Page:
Anti-Death Penalty lawyer likely to be paid with tax dollars in Boston Marathon Bombing Trial

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A staunch anti-Death Penalty lawyer has been assigned to the defense team for Boston Marathon Bombing suspect Dzhokhar Tsarnaev and will like have a paycheck paid for by taxpayer’s dollars.

United States Magistrate Judge Marianne B. Bowler in response to a motion has allowed the defense’s request to appoint Judy Clarke as an attorney on Monday. Clarke, a staunch opponent to the Death Penalty, has represented several high-profile criminals including the Unabomber and the gunman whose rampage injured former Arizona Rep. Gabrielle Giffords with an uncanny knack for brokering deals in which clients receive life sentences in exchange for guilty pleas.

Bowler, in her response, stated that, “In light of the circumstances of this case, the defendant requires an attorney with more background, knowledge and experience in federal death penalty cases than that possessed by current counsel.”

“Appointment of Attorney Clarke is therefore justified to provide the defendant with adequate and proper representation,” she added in the written ruling.

Clarke, 60, will join a team of three public defenders for Tsarnaev, with speculation that she will possibly seek the same fate for the suspect as her former client Jared Loughner, the gunman who shot and severely injured Former U.S. Representative Gabrielle Giffords and killed six people in Tuscon in January 2011.

Clarke brokered a deal in that case in which Loughner pleaded guilty to 19 counts of murder and attempted murder in exchange for a life sentence in prison.

Also raising the ire of the public is that Clarke’s salary, and possibly her living expenses, will be paid for by the state with taxpayer dollars.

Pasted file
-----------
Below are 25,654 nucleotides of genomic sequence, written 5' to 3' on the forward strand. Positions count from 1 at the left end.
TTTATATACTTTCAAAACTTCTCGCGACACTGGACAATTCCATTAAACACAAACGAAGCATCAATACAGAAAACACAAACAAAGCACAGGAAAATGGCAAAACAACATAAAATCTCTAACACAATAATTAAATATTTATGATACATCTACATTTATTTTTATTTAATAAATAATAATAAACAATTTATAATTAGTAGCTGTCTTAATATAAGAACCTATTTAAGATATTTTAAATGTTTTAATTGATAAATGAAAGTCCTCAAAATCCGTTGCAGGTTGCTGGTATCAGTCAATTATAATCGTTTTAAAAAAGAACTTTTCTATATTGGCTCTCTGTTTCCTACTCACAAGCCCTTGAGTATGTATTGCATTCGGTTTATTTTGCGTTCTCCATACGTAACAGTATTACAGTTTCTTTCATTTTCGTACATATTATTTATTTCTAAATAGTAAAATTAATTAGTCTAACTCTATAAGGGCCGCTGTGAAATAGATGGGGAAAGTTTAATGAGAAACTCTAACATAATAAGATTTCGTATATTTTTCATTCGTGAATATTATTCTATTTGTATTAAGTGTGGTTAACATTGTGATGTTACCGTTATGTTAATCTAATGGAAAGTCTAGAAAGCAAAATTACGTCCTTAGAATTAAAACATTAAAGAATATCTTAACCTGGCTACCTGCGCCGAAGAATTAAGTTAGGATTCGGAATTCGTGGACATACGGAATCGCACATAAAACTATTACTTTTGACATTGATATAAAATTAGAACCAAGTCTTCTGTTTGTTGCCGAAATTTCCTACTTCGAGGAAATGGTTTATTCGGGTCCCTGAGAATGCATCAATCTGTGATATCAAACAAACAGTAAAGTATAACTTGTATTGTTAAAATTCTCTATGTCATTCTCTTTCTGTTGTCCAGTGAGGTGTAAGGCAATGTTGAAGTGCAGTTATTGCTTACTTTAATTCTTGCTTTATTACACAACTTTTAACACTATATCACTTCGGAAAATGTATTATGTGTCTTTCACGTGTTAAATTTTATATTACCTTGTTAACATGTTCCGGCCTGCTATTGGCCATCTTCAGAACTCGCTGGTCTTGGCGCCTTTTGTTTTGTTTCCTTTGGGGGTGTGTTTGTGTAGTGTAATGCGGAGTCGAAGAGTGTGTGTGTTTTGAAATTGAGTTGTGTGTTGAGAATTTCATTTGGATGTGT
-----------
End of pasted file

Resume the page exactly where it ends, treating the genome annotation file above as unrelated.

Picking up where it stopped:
“I think there is an appropriate level of outrage that the same taxpayers who were injured or lost limbs in an act of terrorism are forced to pay for the expense of hiring an additional defense lawyer when not only is the Massachusetts Federal Defender office well equipped to handle this case, there is no constitutional requirement that a defendant be provided with the very best lawyer available,” Jason Stern, a New York City-based criminal defense attorney said to “Our constitution guarantees every defendant a right to an attorney in the event that he cannot afford one, but the fundamental question is what in the US Constitution affords a mass murderer or terrorist the right to a veritable 'dream team' of lawyers?”

“Certainly, in a local murder or rape case without this level of media attention, you won't find top lawyers falling over each other to fly in and petition the court to represent the defendant.” He added.

While Clark will be paid with public funds, there will be guidelines and every associated cost must be approved by the court.

“It’s not an open check. There are limits,” Kent Scheidegger, Legal Director of the Criminal Justice legal Foundation said to “It’s not surprising. It’s standard practice.”

“I don’t see a problem with the right to have a good lawyer; the bigger concern is the federal law, which has a glaring flaw when it comes to Death Penalty cases,”

Scheidegger added that in federal case such as Tsarnaev’s, a jury can vote 11-to-1 in favor of the death penalty and still be sentenced to a life term—such as the verdict in the trial of Zacarias Moussaoui.

“It would be very surprising if there wasn’t a juror who refuses to vote for the death penalty,” he added. “And I wouldn’t be surprised if the Defense’s whole case is built around that.”

Clarke did not respond to request for comment from, during a speech at a legal conference in California the normally reclusive attorney opened up about her work and her stance against the death penalty.

Declining to take questions from the audience, Clark talked about how she had been "sucked into the black hole, the vortex" of death penalty cases 18 years ago when she represented Susan Smith, who was found guilty of drowning two children.

"I got a dose of understanding human behavior and I learned what the death penalty does to us," she said. "I don't think it's a secret that I oppose the death penalty.”

"The first clear way death cases are different is the clients. Most have suffered from serious severe trauma, unbelievable trauma. We know that from brain research. Many suffer from severe cognitive development issues that affect the core of their being."   She said, adding that when she first meets her clients, they are steadfast in not wanting to plead guilty and that her job is to change their resolve.

"They're looking into the lens of life in prison in a box," she said. "Our job is to provide them with a reason to live."

The Associated Press contributed to this story.